I'll try and quickly cover this..

Looking at a typical x86 32bit register, eax for instance, you have;

00-00-00-f0h <- A bit-mask just to add some bits

expands to;

                                   ****  <-- [nybble] 4 bits
0000-0000 0000-0000 0000-0000 1111-0000b
                    ^^^^^^^^^             
                    ^ah       ^^^^^^^^^  <-- [byte] 8 bits
                              ^al
                    ^^^^^^^^^^^^^^^^^^^^ <-- [word] 16 bits
                    ^ax
^^^^^^^^^^^^^^^^^^^^^^^^^^^^^^^^^^^^^^^^ <-- [dword] 32 bits
^eax

dword word byte are the sizes you can actually manipulate with instructions, these serve as (in a way) really basic types in assembly level programming, but these are just sizes, this isn't enough, we would like to have types to represent all kinds of things, not just sizes of data, for instance characters, how can we tell that a bit pattern is a number or a string of characters, better yet how can we tell if a number is signed or unsigned, you can't, a particular bit pattern only makes sense in whatever context you're using it in, this can lead to bugs, and confusing code, so higher level languages implement types to help make the data retain meaning and help to prevent hard to find bugs.

In C, say we have the string of characters of type char equal to "hello world", type char *, if we open this in a debugger and examine first some of the instructions and the memory, perhaps we can make some sense of this.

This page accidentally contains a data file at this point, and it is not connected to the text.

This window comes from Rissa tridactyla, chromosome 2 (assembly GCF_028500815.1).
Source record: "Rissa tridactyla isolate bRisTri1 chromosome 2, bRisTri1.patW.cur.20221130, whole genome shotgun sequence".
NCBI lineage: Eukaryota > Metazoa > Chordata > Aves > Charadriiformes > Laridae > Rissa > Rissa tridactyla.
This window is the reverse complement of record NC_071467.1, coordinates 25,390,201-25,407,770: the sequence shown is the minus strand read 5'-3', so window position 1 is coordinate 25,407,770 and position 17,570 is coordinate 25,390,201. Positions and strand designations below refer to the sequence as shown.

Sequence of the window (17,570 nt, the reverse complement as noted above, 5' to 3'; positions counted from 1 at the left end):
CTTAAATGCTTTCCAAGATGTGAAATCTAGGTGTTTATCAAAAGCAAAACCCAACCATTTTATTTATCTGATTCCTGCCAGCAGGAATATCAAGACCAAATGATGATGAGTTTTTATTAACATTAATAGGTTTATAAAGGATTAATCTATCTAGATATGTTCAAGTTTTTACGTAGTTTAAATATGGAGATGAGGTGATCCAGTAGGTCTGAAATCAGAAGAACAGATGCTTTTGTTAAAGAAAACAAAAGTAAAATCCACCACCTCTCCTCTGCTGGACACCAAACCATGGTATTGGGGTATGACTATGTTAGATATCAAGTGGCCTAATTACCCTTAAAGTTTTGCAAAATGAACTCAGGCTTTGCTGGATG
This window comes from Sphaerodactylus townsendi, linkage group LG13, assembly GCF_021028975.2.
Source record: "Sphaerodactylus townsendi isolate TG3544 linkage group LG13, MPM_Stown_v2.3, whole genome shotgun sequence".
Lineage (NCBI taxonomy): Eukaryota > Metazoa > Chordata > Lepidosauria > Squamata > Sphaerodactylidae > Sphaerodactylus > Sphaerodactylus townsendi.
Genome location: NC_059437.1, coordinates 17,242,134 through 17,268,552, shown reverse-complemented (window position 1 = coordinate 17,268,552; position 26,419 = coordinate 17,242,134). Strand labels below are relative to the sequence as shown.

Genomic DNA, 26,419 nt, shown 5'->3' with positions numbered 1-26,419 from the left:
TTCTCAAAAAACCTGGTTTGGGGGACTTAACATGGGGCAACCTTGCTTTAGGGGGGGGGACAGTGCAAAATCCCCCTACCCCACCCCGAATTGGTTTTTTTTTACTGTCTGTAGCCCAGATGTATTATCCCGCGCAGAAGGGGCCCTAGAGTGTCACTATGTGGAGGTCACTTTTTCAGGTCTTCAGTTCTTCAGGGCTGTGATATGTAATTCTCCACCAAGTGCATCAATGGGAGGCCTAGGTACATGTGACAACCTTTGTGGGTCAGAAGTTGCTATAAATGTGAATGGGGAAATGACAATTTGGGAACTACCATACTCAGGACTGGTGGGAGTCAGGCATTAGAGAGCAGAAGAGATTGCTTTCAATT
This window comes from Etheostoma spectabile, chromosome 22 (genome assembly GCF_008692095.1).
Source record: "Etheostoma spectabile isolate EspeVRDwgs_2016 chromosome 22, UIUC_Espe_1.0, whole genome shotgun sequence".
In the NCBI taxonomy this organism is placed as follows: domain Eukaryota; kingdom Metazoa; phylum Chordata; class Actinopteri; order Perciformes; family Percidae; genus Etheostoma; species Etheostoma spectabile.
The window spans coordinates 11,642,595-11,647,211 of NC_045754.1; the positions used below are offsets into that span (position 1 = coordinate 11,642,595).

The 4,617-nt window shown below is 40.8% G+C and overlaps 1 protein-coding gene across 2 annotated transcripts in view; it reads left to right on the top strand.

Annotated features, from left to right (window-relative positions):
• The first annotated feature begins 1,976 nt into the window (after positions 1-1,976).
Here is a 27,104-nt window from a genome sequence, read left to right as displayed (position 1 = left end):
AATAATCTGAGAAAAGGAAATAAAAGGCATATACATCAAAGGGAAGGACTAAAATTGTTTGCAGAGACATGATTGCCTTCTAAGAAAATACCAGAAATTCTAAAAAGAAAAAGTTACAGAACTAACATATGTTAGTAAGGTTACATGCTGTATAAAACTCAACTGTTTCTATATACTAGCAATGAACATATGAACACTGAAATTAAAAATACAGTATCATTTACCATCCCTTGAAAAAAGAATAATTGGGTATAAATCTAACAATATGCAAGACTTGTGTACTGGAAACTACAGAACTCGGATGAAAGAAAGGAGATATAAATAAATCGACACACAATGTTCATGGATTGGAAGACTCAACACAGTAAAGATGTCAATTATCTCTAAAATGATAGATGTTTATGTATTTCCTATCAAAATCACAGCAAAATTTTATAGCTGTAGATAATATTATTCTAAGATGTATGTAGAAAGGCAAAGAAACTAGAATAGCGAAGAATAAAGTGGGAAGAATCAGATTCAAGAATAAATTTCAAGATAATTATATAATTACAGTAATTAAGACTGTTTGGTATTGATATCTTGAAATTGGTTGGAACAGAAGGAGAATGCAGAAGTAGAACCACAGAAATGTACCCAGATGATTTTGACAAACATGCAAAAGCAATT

using GDB to examine the first 8 instructions in the main function we get;

(gdb) x/8i $eip
=> 0x4015d3 <main+3>:   and    esp,0xfffffff0
   0x4015d6 <main+6>:   sub    esp,0x10
   0x4015d9 <main+9>:   call   0x401ff0 <__main>
   0x4015de <main+14>:  mov    DWORD PTR [esp+0xc],0x409064
   0x4015e6 <main+22>:  mov    eax,0x0
   0x4015eb <main+27>:  leave
   0x4015ec <main+28>:  ret
   0x4015ed <main+29>:  nop

take notice of this mov DWORD PTR [esp+0xc],0x409064

What's this address (0x409064) being moved into to stack (esp+0xc)?

Well if we examine that address we get;

(gdb) x/s 0x409064
0x409064 <__register_frame_info+4231268>:       "hello world"

that's the address where our string starts in memory, so when we create a type char * in C we are really storing a pointer to the data onto the stack, then when we reference that type we just need to grab the address for it off of the stack, the good thing about addresses is we don't need more than 32 bits (dword) for each address on the stack, regardless of the types size.

I could assume that C does the same thing when we create a single i.e char ch = 'a', lets check;

(gdb) x/8i $eip
=> 0x4015d3 <main+3>:   and    esp,0xfffffff0
   0x4015d6 <main+6>:   sub    esp,0x10
   0x4015d9 <main+9>:   call   0x402000 <__main>
   0x4015de <main+14>:  mov    DWORD PTR [esp+0xc],0x409064
   0x4015e6 <main+22>:  mov    BYTE PTR [esp+0xb],0x61
   0x4015eb <main+27>:  mov    eax,0x0
   0x4015f0 <main+32>:  leave
   0x4015f1 <main+33>:  ret

NO it doesn't store a pointer on the stack

well that changes that, lets quickly examine the stack at a point after the variables have been pushed onto the stack;

note: gdb calls words what i called a dword, so when i ask for 5 hex words (5xw) i mean 5 hex dwords which is what i get.

(gdb) x/5xw $esp
0x28fea0:       0x00401f80      0x00000000      0x61000023      0x00409064
0x28feb0:       0x00000023

Look at the last two dwords on the first line 0x61000023 & 0x00409064:

0x00409064 is the address to our data (char *)

0x61000023 this dword needs to loose a few bytes to make sense. ignoring 000024 we are left with 0x61 the ascii value for 'a'.